To my left, a young woman in denim shorts and a headdress punches a middle-aged man in the face. They argue about the definition of respect before she hits him again. At this point, some frat guys get between them and break up the fight. The young woman in the headdress keeps on saying how she needs to get to the front of the crowd at Coachella 2014 or she’ll die.
To my right, a girl with braces pulls out her cell phone and Facetimes her friend—who is dressed in pink sweats and a hoody repping some LA-area middle school—and together they cry. Lana Del Rey isn’t even on stage yet.
It’s easy to dismiss this level of intensity as regular teenage enthusiasm amplified by the Indio, California sun, but it’s hard to image anyone getting repeatedly punched while waiting to see Miley Cyrus, Taylor Swift, or Lorde. Yes, these pop stars inspire fan mania, but it’s the type of enthusiasm that prompts radio sing-a-longs and obnoxious picture taking at concerts. And this contrast between typical pop fandom and what Del Rey’s fans exhibit—the pushing, the uttering of phrases like “I just need to be close to Lana”, the violence—makes the latter seem like an abnormality. But, in fact, their behavior is by design.
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Del Rey has not always been a self-described “gangsta Nancy Sinatra”. She was born Elizabeth Grant and grew up in Lake Placid before moving to Connecticut at the age of 14 to attend boarding school and, in her own words, to “get sober”. In 2012, Elizabeth Grant, operating under the stage name of Lana Del Rey, released her first album, Born to Die. Since that album, Elizabeth Grant hasn’t existed. In every song, interview, and public appearance, she’s Lana, the beautiful young woman who’s haunted by loneliness, isolation, and depression.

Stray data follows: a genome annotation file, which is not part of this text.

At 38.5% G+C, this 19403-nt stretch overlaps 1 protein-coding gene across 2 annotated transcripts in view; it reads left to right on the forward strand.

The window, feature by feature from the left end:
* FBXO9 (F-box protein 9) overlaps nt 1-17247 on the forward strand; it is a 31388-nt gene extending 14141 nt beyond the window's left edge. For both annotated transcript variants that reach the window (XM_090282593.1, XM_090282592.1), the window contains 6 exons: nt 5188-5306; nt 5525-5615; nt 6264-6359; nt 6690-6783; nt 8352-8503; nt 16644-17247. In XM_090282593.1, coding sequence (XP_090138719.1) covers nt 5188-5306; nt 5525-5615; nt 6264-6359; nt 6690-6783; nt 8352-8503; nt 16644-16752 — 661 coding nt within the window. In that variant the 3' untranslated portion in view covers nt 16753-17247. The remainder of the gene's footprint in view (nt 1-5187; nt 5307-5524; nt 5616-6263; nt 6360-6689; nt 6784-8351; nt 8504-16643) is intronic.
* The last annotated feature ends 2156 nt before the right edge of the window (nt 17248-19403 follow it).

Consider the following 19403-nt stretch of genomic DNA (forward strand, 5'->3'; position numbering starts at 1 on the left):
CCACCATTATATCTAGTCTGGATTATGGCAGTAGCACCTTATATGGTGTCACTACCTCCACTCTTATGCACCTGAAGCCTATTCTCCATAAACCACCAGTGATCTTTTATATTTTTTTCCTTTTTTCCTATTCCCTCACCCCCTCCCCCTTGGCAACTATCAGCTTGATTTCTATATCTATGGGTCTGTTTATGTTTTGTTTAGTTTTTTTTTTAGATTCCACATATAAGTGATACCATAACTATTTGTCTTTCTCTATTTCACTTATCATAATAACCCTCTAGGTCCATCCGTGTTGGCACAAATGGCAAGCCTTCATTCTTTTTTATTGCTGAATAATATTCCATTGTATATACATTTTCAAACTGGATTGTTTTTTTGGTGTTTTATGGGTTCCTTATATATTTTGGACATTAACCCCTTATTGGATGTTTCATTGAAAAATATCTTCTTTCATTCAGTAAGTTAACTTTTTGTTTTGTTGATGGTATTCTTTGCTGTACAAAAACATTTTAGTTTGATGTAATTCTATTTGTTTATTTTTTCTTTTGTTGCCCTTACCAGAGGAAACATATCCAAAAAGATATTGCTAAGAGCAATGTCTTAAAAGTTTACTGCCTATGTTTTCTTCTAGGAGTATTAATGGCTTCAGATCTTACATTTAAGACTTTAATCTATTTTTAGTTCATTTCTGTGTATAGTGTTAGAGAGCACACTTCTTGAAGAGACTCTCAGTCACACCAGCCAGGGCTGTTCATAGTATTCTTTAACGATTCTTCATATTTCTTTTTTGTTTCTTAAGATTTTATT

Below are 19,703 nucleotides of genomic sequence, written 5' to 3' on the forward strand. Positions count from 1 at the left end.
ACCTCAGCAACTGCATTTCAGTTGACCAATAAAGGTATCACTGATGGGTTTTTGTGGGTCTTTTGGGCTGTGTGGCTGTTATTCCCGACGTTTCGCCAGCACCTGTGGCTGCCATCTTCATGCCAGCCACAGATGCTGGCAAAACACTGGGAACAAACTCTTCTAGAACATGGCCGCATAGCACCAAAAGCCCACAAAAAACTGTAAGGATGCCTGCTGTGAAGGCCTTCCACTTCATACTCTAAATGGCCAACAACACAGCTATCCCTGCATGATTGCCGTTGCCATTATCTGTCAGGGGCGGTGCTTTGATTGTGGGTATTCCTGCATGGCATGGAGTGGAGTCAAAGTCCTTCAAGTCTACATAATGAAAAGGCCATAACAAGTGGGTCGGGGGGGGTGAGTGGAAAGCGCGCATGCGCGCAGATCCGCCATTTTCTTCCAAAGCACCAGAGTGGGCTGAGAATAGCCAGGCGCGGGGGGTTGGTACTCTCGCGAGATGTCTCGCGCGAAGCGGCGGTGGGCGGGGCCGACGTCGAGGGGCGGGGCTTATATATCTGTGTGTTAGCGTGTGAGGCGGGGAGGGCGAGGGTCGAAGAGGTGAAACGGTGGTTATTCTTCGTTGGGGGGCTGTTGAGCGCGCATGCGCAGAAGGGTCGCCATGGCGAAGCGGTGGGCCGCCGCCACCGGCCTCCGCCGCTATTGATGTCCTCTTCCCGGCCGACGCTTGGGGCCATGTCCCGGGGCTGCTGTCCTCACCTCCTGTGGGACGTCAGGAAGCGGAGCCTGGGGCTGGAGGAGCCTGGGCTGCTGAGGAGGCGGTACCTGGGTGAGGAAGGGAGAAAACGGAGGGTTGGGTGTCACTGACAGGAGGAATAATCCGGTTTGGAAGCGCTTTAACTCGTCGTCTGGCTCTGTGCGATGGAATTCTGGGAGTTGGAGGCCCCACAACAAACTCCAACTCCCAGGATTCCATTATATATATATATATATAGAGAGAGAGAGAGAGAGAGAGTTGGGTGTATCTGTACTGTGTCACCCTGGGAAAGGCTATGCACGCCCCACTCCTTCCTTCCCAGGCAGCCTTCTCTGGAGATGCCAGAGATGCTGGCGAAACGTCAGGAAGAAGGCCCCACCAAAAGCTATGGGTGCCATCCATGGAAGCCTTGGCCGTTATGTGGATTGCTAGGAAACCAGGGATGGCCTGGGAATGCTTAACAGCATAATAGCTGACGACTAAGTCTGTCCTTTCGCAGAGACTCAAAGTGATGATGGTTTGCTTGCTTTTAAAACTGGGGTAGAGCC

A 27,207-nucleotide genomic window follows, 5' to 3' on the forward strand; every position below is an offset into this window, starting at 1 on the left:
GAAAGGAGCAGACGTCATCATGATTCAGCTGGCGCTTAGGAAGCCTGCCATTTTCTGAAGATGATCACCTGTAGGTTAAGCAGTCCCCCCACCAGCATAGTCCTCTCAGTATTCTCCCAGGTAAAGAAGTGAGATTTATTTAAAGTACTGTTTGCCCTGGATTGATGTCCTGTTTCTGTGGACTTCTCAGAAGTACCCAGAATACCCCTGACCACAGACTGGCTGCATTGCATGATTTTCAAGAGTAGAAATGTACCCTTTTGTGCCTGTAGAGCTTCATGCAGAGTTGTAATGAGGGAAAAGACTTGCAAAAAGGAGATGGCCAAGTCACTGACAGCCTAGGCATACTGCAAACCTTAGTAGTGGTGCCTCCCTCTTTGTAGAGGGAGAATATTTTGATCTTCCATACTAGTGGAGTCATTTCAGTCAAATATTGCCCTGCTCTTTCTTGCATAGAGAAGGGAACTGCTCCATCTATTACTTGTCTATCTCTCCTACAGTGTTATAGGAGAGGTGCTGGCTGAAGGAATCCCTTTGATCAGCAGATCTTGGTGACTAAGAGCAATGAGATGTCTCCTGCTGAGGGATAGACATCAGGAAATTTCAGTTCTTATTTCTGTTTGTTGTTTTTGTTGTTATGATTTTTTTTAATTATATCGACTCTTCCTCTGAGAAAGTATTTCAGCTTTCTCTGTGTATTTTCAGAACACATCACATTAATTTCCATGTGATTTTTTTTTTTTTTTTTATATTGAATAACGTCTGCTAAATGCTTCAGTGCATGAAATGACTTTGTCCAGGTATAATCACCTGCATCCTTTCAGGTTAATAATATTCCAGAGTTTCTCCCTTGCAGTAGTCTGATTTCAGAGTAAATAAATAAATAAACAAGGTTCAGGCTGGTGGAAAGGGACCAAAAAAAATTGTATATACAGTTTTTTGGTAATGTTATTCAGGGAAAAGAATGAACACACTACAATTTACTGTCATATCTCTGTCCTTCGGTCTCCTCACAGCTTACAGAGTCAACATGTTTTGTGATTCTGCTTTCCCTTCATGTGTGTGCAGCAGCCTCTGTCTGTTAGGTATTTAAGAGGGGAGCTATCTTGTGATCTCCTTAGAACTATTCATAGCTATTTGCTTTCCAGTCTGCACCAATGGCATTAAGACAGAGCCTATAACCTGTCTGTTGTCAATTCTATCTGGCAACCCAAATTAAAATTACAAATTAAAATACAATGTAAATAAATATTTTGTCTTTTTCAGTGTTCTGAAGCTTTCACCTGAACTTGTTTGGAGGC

Lana is the type of person who says, “There’s always been a melancholy in me, call it desire.” She writes songs entitled “Pretty When You Cry” and “Summertime Sadness”. She’s a tragic figure and not much else, a character who prohibits both the press and her own fans from seeing her as anything other than a combination of Marilyn Monroe, Connie Parker, and Amy Winehouse. This kind of pop-star method acting, however, is how Del Rey inspires such mania in her fans and sustains interest from both music journalists and the public-at-large.
By re-imagining her life as a blown-out Hollywood production about someone who really wants to join the 27 Club, Del Rey acknowledges the world’s fascination with tragic woman and invites them to watch a new train wreck. The result? Born to Die has sold seven million copies worldwide. Even her music videos, a medium no one has really cared about since the members of OK Go filmed themselves dancing on treadmills, are 100 percent Lana. In the video for “National Anthem”, Del Rey plays both Marilyn Monroe and Jackie O to A$AP Rocky’s JFK. While Lana’s character doesn’t die in the video, Rocky’s unsurprisingly does. Post-assassination, Del Rey tries to look shocked, saddened, suddenly abandoned, but she doesn’t quite get there.